San Francisco Call (San Francisco, California) - April 29, 1897
DEATH IN THE LEES OF DEBAUCH
"No One to Blame," the Strange Message of Two Suicides
DIED IN A ROOM ON THE WEBER
Dr. McCall and Carpenter Boley Both Well Known in Stockton
MORPHINE FOUND IN BOLEY'S STOMACH
Both Supposed to Have Been Despondent From Hard Drinking -
McCall's Family Connections
A strange case, supposedly of double suicide, was discovered on board the Stockton steamer Captain Weber early yesterday morning, as she was moored at the Clay-street wharf. And the sequel is that the body of Dr. James C. McCall of the Slough City and a man believed to be a carpenter named Frank Boley of the same place lie cold and stark at the Morgue.
At what precise time the two men met their death it is hard to say. At 6:30 a.m. the men were discovered in stateroom 1, secured by the physician, by Porter George Miller, who had been ordered by Captain H. Potuin to awaken the passengers and inform them that San Francisco had been reached.
When Miller informed the captain that no answer was made to his repeated calls and knocks and that on unlocking and opening the door, which had been locked from the inside, the expression on the faces of the two men did not appear natural, he dressed himself at once and went down to see what was the trouble.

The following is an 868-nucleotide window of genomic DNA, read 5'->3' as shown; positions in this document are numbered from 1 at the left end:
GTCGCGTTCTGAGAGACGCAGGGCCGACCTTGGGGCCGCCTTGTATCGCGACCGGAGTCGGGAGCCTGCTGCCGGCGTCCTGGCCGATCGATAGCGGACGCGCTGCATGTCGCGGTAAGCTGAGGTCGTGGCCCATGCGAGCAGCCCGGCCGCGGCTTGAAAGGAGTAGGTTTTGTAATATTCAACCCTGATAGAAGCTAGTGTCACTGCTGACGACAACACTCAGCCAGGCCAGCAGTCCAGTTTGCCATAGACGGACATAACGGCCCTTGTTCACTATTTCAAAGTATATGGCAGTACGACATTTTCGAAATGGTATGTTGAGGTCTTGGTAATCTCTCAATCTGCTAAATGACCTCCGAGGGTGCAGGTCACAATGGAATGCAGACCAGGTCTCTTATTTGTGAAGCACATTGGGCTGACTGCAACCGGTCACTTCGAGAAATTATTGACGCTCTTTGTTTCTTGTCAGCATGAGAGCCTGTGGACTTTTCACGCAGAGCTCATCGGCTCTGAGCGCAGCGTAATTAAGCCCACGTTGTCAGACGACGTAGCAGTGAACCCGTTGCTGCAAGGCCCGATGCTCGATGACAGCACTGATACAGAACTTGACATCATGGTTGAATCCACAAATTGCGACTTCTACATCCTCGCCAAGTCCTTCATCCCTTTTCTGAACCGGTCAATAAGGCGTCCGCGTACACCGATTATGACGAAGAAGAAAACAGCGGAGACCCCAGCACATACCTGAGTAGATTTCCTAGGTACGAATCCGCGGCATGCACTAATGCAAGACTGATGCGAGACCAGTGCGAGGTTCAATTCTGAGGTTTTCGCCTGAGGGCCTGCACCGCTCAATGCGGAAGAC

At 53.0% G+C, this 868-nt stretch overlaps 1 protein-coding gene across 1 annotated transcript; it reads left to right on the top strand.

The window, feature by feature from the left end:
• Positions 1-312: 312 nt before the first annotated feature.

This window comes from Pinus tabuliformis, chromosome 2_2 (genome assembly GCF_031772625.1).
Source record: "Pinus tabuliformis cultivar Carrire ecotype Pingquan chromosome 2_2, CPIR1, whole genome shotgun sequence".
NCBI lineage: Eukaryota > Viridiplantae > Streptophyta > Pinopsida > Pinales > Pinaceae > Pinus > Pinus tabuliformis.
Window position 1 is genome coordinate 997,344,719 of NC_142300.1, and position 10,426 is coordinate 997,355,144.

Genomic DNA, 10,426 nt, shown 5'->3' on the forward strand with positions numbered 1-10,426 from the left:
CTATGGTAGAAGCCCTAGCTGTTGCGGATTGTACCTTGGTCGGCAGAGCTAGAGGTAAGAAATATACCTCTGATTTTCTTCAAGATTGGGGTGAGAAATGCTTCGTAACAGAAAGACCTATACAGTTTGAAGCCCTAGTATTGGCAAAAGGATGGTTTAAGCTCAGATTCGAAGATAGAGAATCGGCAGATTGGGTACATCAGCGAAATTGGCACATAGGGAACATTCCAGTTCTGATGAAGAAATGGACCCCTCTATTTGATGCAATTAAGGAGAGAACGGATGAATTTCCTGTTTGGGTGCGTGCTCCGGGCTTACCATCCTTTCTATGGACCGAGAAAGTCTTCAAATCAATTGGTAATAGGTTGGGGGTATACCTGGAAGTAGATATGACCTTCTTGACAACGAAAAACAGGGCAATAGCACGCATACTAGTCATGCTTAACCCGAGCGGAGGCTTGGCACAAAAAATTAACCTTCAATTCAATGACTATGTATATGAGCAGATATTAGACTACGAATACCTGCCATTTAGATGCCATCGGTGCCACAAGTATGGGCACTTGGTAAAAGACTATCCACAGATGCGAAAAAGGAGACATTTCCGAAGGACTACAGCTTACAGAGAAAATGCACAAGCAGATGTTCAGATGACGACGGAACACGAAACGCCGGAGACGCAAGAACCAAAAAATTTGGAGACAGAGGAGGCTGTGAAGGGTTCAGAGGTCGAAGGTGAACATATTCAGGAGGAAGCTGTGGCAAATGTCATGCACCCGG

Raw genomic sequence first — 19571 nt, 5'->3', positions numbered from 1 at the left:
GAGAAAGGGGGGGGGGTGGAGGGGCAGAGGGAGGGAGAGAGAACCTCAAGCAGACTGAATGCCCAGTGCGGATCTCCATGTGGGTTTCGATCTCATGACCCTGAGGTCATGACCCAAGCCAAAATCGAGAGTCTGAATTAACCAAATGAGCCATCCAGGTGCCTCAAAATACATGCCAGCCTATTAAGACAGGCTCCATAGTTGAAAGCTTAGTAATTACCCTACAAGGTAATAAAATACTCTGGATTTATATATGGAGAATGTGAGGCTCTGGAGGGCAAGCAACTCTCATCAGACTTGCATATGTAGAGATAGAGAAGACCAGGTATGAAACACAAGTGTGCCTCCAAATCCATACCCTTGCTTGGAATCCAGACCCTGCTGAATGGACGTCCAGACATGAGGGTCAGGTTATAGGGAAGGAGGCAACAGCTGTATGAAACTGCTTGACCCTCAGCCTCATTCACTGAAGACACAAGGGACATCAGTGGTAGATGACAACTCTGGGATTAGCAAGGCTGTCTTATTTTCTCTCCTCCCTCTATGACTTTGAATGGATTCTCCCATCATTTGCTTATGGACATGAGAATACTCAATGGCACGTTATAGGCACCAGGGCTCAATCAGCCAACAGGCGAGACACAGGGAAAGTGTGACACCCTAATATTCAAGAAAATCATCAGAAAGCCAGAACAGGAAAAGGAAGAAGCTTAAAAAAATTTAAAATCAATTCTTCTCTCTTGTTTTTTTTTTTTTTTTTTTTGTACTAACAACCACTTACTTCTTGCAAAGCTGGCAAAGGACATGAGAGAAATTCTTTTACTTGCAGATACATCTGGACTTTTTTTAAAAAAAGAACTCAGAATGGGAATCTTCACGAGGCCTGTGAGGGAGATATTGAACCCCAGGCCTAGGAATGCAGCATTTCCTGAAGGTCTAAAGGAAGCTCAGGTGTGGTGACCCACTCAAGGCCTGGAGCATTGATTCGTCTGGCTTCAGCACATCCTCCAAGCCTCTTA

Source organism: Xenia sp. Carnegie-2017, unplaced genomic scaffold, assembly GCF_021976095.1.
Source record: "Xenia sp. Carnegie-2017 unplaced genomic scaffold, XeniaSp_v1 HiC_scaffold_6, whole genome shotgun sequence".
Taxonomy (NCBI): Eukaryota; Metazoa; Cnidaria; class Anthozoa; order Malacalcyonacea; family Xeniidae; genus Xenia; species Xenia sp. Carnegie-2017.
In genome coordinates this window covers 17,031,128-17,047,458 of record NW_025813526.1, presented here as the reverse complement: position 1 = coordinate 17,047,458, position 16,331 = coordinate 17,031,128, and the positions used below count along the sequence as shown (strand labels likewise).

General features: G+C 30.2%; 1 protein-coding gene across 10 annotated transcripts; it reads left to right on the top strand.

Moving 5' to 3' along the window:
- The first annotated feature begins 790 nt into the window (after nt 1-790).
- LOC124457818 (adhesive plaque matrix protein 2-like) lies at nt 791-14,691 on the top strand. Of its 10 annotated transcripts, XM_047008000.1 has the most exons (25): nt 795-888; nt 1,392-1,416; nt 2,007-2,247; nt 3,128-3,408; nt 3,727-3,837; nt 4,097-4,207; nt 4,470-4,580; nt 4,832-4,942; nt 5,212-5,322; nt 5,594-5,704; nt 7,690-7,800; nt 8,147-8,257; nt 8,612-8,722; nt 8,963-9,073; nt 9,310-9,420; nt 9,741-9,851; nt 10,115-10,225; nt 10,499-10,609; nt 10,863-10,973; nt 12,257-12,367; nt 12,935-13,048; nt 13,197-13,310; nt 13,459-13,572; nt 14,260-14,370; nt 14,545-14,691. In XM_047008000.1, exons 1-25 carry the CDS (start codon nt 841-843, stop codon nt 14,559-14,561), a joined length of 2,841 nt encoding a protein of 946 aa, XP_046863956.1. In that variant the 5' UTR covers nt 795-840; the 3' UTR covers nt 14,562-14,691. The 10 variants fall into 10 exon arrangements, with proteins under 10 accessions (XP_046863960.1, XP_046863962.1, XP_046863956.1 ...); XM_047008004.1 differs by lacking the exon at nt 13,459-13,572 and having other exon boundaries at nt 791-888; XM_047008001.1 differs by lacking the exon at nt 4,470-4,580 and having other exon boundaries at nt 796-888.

Dr. McCall was found on the bed, fully dressed, and the man supposed to be Boley, the carpenter, was lying on the floor with a pillow under his head. The latter's coat, vest and shoes had been carelessly tossed into a corner of the apartment and on the floor beside him lay and empty pint flask, which still contained about a teaspoon of whiskey.
Purser Gillis was immediately summoned as soon as the two men were found dead, and identified the man in the berth as Dr. James C. McCall, at one time a prominent physician in Stockton, who had been dragged to his lowly position by the demon rum, and still further, by morphine, a habit acquired later on. He remembered to have seen the two men conversing at Stockton before the steamer left. Both had been drinking heavily, as was evidenced in their red and swollen countenances.